Tips for Finding Effective Mental Healthcare

1.
If there are symptoms of depression and anxiety, there is a reason. These are brain signals. Consider underlying medical, neurological or biochemical conditions. Psychosocial factors, loss and transitions may also be involved.

2.
See the doctor. Check with the therapist. After medical and psychological testing, health professionals will make a differential or root cause diagnosis and recommend effective treatments.

3.
If the first treatments donít work, be patient. Check with the doctor or ask for a referral to a specialist. Make daily notes of symptoms, problems and progress.

4.
There are standard of care procedures and guidelines for diagnosing and treating mental conditions. Patients can ask for an overview to learn the basics.

5.
After receiving a diagnosis from a competent health professional, ask for a short reading list. The goal is to find quality information that will reassure the patient and help the family understand how to cooperate with health professionals. There are many books for laymen. Consider doing an Internet search and checking out patient support groups. Health-related books usually fit into one of four categories: standard information, survivor stories, health professional survivors who know how to help and references about restorative treatments.

6.
If there is no progress, it is reasonable to ask for another opinion.

7.
If there are side effects from medications or problems with ongoing treatments, the patient can make notes, list the problems and ask health professionals to fine-tune the caregiving and update the counselling.

8.
Ask the doctor, pharmacist or drug company for information about medication effects, adjusting the timing and doses. Informing about the risks and benefits and getting the patientís consent before treatments are normal routines for educating the patient and the family. Monitoring blood levels and kidney functions can help.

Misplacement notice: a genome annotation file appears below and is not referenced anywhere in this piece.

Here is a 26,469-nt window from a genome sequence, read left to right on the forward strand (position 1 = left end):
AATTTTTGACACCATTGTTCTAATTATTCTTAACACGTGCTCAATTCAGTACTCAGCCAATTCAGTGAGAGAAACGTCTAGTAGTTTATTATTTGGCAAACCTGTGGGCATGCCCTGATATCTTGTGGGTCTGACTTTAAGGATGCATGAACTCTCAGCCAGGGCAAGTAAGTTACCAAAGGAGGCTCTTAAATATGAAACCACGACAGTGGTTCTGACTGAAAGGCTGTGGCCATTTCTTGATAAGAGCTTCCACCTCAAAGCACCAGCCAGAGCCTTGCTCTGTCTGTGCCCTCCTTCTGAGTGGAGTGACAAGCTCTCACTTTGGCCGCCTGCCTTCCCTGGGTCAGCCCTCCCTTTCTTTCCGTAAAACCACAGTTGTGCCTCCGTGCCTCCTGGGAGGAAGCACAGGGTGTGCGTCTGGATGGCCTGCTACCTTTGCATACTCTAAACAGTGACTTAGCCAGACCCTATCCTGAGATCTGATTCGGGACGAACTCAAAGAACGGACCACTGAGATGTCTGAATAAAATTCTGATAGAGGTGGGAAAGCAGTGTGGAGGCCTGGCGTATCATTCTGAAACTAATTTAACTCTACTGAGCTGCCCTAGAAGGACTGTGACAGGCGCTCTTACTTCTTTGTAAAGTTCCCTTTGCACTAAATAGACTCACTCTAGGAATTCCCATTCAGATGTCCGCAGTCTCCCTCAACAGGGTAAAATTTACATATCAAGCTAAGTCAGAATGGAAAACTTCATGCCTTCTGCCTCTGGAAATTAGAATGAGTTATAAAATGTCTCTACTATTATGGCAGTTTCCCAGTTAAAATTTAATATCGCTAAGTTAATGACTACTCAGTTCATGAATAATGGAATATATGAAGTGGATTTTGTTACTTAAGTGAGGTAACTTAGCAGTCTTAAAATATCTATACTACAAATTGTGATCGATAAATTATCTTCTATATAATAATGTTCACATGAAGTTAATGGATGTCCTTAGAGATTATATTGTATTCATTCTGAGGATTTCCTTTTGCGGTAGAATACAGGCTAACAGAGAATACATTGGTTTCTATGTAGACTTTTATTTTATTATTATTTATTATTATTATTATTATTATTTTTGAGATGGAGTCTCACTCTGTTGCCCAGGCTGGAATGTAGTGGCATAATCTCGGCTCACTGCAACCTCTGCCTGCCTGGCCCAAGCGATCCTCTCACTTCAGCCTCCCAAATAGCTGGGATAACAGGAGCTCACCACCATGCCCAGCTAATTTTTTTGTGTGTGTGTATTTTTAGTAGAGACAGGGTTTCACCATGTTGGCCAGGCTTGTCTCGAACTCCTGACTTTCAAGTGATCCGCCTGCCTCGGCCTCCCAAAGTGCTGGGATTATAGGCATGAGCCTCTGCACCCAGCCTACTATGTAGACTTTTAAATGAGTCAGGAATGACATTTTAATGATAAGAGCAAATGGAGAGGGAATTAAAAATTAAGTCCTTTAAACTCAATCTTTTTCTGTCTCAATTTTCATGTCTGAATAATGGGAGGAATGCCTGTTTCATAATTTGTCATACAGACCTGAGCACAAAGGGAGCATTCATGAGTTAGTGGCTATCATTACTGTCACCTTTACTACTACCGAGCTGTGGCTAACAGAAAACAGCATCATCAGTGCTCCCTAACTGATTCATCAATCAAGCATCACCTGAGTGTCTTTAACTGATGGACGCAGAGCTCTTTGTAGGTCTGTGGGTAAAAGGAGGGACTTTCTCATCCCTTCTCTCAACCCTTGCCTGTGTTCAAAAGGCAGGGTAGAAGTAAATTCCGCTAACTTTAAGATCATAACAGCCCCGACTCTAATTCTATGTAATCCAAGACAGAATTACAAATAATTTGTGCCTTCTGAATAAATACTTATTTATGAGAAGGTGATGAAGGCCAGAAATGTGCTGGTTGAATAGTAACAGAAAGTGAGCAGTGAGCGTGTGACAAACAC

9.
Donít lose hope before you go for help. There are a range of effective treatments for chronic episodes of depression including: medication, therapy, ECT, orthomolecular restoration, SAD light, transcranial magnetic or vagal nerve stimulation, EEG neurofeedback and combinations. Patients usually respond to effective treatments.

10.
If you have suicidal thoughts, donít do anything drastic. Ask for help TODAY!



Tips for Coping with Money Worries During an Episode of Depression

1.
Before making any big or impulsive decisions during an episode of the blues, call for advice. You can think before spending; consider whether you need the item now. Even if you donít feel well, you can pause to plan before spending.

2.
After splurging on a treat or overspending, donít panic. Ask your financial advisors to review your situation and do a financial check-up.

3.
If you have a crisis or a health problem, tell your family. Let your friends be extra sympathetic. Caring people will respect that you are going through a difficult time.

4.
Tell your advisors what is happening. Your accountant, banker, broker, lawyer, insurance agent, financial planner and consultant are on your side. They will listen, offer suggestions, advise objectively and encourage your recovery.


Brain disorders like depression and anxiety have a number of possible causes and contributing factors. These chronic but treatable conditions can be diagnosed accurately and treated effectively. If there are uncharacteristic or irritable outbursts, helpless, hopeless attitudes or unusual behavior involving money, the patient and family can call their health professionals to schedule an in-depth check-up. After the client gets a diagnosis, the doctor will explain the prognosis and recommend treatments. Financial consultants can listen when the client explains ongoing mental health problems and treatments. It is appropriate for an advisor to encourage the client and his family to monitor the progress of healthcare, budget for ongoing costs, adjust financial goals and develop realistic retirement plans.†
by R Sealey, BSc, CA

Robert Sealey, BSc, CA is an independent consultant in North York offering accounting, tax and planning services. His mental accounting and consulting services help people cope with depression, mental episodes or brain disorders or care for family members. Bob authors the SEAR series of laymanís guides.